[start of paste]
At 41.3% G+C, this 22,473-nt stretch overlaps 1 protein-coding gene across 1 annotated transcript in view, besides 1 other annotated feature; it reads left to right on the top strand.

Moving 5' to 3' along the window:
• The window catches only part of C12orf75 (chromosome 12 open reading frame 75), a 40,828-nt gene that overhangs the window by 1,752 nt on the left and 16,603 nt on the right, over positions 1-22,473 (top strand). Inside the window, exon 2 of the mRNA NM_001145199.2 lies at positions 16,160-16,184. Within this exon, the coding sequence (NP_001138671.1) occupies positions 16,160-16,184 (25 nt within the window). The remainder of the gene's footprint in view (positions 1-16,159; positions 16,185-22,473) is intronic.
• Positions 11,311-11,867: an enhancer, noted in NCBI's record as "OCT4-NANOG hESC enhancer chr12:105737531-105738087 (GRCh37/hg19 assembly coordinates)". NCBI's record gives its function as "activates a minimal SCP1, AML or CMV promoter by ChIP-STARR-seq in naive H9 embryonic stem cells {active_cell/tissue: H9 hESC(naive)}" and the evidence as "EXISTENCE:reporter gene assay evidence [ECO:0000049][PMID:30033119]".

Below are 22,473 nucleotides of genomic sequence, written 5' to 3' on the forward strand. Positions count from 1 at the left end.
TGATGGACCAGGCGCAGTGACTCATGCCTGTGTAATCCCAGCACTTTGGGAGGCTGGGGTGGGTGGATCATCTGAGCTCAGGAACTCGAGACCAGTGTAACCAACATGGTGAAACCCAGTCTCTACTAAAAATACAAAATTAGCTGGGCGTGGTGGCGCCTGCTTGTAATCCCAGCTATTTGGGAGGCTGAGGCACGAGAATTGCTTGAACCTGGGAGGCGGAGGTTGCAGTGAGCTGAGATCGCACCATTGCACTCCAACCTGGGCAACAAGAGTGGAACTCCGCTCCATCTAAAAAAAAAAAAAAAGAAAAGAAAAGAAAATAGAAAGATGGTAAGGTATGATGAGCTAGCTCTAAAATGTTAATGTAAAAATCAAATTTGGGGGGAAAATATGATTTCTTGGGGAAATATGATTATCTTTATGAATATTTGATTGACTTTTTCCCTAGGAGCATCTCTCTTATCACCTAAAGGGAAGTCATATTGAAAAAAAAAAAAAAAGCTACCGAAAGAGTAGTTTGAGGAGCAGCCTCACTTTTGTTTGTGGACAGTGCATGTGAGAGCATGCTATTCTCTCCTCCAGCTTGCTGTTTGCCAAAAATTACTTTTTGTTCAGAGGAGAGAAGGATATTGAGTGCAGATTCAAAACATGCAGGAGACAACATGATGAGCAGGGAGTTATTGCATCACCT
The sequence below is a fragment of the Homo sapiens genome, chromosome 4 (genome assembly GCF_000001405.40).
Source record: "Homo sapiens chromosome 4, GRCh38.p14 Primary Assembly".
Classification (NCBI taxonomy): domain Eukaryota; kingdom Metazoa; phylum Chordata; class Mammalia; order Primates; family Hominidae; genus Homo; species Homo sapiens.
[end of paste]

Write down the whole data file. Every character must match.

At 41.3% G+C, this 22,473-nt stretch overlaps 1 protein-coding gene across 1 annotated transcript in view, besides 1 other annotated feature; it reads left to right on the top strand.

Moving 5' to 3' along the window:
• The window catches only part of C12orf75 (chromosome 12 open reading frame 75), a 40,828-nt gene that overhangs the window by 1,752 nt on the left and 16,603 nt on the right, over positions 1-22,473 (top strand). Inside the window, exon 2 of the mRNA NM_001145199.2 lies at positions 16,160-16,184. Within this exon, the coding sequence (NP_001138671.1) occupies positions 16,160-16,184 (25 nt within the window). The remainder of the gene's footprint in view (positions 1-16,159; positions 16,185-22,473) is intronic.
• Positions 11,311-11,867: an enhancer, noted in NCBI's record as "OCT4-NANOG hESC enhancer chr12:105737531-105738087 (GRCh37/hg19 assembly coordinates)". NCBI's record gives its function as "activates a minimal SCP1, AML or CMV promoter by ChIP-STARR-seq in naive H9 embryonic stem cells {active_cell/tissue: H9 hESC(naive)}" and the evidence as "EXISTENCE:reporter gene assay evidence [ECO:0000049][PMID:30033119]".

Below are 22,473 nucleotides of genomic sequence, written 5' to 3' on the forward strand. Positions count from 1 at the left end.
TGATGGACCAGGCGCAGTGACTCATGCCTGTGTAATCCCAGCACTTTGGGAGGCTGGGGTGGGTGGATCATCTGAGCTCAGGAACTCGAGACCAGTGTAACCAACATGGTGAAACCCAGTCTCTACTAAAAATACAAAATTAGCTGGGCGTGGTGGCGCCTGCTTGTAATCCCAGCTATTTGGGAGGCTGAGGCACGAGAATTGCTTGAACCTGGGAGGCGGAGGTTGCAGTGAGCTGAGATCGCACCATTGCACTCCAACCTGGGCAACAAGAGTGGAACTCCGCTCCATCTAAAAAAAAAAAAAAAGAAAAGAAAAGAAAATAGAAAGATGGTAAGGTATGATGAGCTAGCTCTAAAATGTTAATGTAAAAATCAAATTTGGGGGGAAAATATGATTTCTTGGGGAAATATGATTATCTTTATGAATATTTGATTGACTTTTTCCCTAGGAGCATCTCTCTTATCACCTAAAGGGAAGTCATATTGAAAAAAAAAAAAAAAGCTACCGAAAGAGTAGTTTGAGGAGCAGCCTCACTTTTGTTTGTGGACAGTGCATGTGAGAGCATGCTATTCTCTCCTCCAGCTTGCTGTTTGCCAAAAATTACTTTTTGTTCAGAGGAGAGAAGGATATTGAGTGCAGATTCAAAACATGCAGGAGACAACATGATGAGCAGGGAGTTATTGCATCACCT
The sequence below is a fragment of the Homo sapiens genome, chromosome 4 (genome assembly GCF_000001405.40).
Source record: "Homo sapiens chromosome 4, GRCh38.p14 Primary Assembly".
Classification (NCBI taxonomy): domain Eukaryota; kingdom Metazoa; phylum Chordata; class Mammalia; order Primates; family Hominidae; genus Homo; species Homo sapiens.